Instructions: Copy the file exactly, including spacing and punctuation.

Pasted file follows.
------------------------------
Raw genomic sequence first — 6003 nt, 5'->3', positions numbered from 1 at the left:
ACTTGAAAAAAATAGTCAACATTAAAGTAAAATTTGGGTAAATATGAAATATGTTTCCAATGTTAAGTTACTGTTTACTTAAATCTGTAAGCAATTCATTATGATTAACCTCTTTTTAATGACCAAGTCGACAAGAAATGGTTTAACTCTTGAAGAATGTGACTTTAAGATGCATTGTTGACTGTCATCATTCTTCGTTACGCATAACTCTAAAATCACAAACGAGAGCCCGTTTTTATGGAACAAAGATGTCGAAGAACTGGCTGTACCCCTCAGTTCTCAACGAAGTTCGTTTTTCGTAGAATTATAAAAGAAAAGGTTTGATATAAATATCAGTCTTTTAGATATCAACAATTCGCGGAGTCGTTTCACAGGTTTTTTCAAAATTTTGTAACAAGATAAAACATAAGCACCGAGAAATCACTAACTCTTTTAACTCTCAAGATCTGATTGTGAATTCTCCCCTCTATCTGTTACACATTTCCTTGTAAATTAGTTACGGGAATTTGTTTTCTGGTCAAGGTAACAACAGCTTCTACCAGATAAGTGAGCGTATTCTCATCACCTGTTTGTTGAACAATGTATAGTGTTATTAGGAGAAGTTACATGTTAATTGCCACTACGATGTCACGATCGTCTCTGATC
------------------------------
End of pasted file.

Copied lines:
Raw genomic sequence first — 6003 nt, 5'->3', positions numbered from 1 at the left:
ACTTGAAAAAAATAGTCAACATTAAAGTAAAATTTGGGTAAATATGAAATATGTTTCCAATGTTAAGTTACTGTTTACTTAAATCTGTAAGCAATTCATTATGATTAACCTCTTTTTAATGACCAAGTCGACAAGAAATGGTTTAACTCTTGAAGAATGTGACTTTAAGATGCATTGTTGACTGTCATCATTCTTCGTTACGCATAACTCTAAAATCACAAACGAGAGCCCGTTTTTATGGAACAAAGATGTCGAAGAACTGGCTGTACCCCTCAGTTCTCAACGAAGTTCGTTTTTCGTAGAATTATAAAAGAAAAGGTTTGATATAAATATCAGTCTTTTAGATATCAACAATTCGCGGAGTCGTTTCACAGGTTTTTTCAAAATTTTGTAACAAGATAAAACATAAGCACCGAGAAATCACTAACTCTTTTAACTCTCAAGATCTGATTGTGAATTCTCCCCTCTATCTGTTACACATTTCCTTGTAAATTAGTTACGGGAATTTGTTTTCTGGTCAAGGTAACAACAGCTTCTACCAGATAAGTGAGCGTATTCTCATCACCTGTTTGTTGAACAATGTATAGTGTTATTAGGAGAAGTTACATGTTAATTGCCACTACGATGTCACGATCGTCTCTGATC